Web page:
Love Maharashtra? Then you wil love Marathikatta!
Home Politics Religion Media Biz Society Tech Travel Books Intl. Autos Automobiles
                    Movies   Aviation   Pharma   About Us   Feedback   Links
BATTLE FOR MAJORITY STAKE IN HUTCH
 


Essar delivers fresh blow to Vodafone’s Indian plans

Essar looking for majority stake in Hutchion Essar, say reports.

BY A CORRESPONDENT
December 27, 2006

A fresh blow was dealt to Vodafone's ambitions to seize a stake in the emerging Indian cellular market when it was revealed that minority shareholder, Essar, is lining up a deal to take a majority shareholding. 

According to a report in the Financial Times, Essar – which already holds a 33% stake in fourth largest Indian cellular operator, Hutchison Essar – has been lining finance houses up to help it purchase the 67% it doesn't already hold. 

There are also hints that Vodafone's shareholders might be getting a bit anxious about the price Vodafone might have to pay to muscle in on Hutchison Essar. 

The FT reckons that Vodafone might end up paying as much as $18 billion for Hutchison Essar, whereas its local rival, Reliance – which is number two in the market – is only worth about $19 billion. 

As previously reported, Vodafone looks like it might get itself heavily involved in Portugal. Does this mean that Vodafone is planning a move into Latin America – and Brazil specifically – which is another 'emerging' cellular market? 

One hopes Vodafone doesn't get too heavily involved in the other 'big' market, Russia, given what is happening to European petrol companies who have invested there 

VODAFONE MAY BENEFIT: A brave bid for Portugal Telecom (PT) by its smaller rival, SonaeCom, may benefit Vodafone greatly. It could be left as the second of only two Portuguese mobile phone networks. 

It looks likely that the local regulator, AdC, may well let the merger go ahead. If so SonaeCom will most likely merge its own Optimus network with PT's TMN, leaving Vodafone as the only other contender. 

Another consequence is that a whole bunch of firms are now contemplating becoming MVNOs (mobile virtual network operators). The list of potential candidates includes Onitelecom, Radiomovel, and Tele2. 

Why shouldn't Vodafone join in and let a couple of them utilise its existing network?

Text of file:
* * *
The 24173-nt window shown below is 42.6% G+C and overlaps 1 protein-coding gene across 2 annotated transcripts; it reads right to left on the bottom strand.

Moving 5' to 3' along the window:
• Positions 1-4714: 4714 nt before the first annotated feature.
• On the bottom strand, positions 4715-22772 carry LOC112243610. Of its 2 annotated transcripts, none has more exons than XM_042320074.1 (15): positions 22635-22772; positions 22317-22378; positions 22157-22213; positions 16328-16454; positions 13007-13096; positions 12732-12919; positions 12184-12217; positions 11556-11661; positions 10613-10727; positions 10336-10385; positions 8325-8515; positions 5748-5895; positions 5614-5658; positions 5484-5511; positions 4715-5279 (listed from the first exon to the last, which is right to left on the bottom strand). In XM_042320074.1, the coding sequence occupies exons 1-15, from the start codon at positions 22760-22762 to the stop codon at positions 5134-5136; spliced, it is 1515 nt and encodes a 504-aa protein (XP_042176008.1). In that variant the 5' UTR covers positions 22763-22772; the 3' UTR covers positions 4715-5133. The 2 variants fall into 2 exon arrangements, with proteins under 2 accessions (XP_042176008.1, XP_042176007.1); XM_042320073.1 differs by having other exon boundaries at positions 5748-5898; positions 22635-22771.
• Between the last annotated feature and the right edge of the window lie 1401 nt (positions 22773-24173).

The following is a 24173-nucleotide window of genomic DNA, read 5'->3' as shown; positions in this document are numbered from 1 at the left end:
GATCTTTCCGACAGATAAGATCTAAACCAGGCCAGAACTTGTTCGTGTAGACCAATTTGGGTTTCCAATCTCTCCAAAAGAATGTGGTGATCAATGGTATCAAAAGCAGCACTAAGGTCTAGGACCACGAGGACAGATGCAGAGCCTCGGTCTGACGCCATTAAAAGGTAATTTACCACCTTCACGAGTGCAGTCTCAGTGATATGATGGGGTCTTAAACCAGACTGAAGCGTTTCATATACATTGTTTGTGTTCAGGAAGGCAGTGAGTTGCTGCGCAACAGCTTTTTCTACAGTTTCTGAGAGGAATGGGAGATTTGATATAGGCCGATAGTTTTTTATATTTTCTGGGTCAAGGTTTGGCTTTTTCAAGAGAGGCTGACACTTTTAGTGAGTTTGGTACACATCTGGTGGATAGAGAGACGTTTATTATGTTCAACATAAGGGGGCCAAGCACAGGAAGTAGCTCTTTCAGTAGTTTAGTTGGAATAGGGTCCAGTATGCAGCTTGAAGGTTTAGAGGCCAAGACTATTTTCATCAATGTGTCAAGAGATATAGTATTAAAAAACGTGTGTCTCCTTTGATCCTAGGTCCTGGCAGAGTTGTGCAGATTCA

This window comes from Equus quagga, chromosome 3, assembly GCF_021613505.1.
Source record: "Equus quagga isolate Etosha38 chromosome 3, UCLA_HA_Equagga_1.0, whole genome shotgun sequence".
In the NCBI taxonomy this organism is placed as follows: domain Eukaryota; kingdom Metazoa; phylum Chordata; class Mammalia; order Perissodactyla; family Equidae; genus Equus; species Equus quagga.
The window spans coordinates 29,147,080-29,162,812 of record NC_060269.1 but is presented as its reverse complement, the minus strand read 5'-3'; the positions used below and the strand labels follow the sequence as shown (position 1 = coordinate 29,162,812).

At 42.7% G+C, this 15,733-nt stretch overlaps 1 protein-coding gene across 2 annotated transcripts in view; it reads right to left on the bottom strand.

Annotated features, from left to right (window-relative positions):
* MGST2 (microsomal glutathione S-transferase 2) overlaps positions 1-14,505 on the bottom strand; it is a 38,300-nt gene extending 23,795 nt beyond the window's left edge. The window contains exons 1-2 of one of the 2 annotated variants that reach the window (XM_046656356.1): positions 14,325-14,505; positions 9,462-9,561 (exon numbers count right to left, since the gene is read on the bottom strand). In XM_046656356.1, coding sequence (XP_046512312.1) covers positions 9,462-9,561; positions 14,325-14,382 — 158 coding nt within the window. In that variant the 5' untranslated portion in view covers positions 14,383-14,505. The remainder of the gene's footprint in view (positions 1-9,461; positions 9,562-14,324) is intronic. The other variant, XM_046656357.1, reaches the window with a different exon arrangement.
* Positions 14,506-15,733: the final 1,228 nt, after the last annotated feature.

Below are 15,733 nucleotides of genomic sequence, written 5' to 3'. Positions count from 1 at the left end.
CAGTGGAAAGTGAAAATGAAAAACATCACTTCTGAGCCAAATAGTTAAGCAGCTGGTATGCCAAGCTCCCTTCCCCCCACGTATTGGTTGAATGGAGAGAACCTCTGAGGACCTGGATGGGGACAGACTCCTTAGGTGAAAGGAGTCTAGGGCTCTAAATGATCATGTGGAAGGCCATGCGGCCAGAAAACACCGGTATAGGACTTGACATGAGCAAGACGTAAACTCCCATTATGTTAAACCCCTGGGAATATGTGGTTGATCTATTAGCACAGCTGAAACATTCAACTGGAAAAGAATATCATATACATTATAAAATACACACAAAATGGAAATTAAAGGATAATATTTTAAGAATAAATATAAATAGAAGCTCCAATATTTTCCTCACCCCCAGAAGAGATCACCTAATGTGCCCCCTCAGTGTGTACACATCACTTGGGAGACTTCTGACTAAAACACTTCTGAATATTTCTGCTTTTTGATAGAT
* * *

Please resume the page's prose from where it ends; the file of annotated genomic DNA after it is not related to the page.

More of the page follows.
The curious thing is that Vodafone has also expressed interest in any assets that the combined SonaeCom and PT might be required to sell off by the AdC. 

These assets appear to be fixed telephony and cable networks rather than mobile networks. Which means Vodafone may well be contemplating acquiring the ability to offer triple or even 'four play' facilities to its Portuguese customers – ie fixed, mobile, broadband and TV. 

Setting up such a venture could well distract the company from its efforts to acquire a majority stake in India's Hutchison Essar. 

There's only one thing that still puzzles the INQ. Why does Vodafone continue to hold onto its stake in Verizon Wireless when the latter isn't a GSM/W-CDMA operator? Obviously the holding is worth a bob or two but if it wants to expand globally then continuing its alliance with a cdmaOne operator makes little sense.

More related stories from Business


 

 

Auto news for auto freaks! iDrive.in
DWS community! / Cricket blog

 

Latest Stories in Business

 

Wal-Mart, Tesco, Carrefour seeks retail foray

BT connects to India

India's Union Budget 2007-2008

Idea has listing ideas

Battle royale for Hutch-Essar

Mild weather leads to fall in international oil prices

Tata-CSN war for Corus intensifies

Tech funds lead returns chart in December 2006

Essar delivers fresh blow to Vodafone plans

The Vizhinjam soup

Wal-Mart comes to India with Bharti

 

Latest Stories in Business

 

Latest updates    Contact Us - Feedback    About Us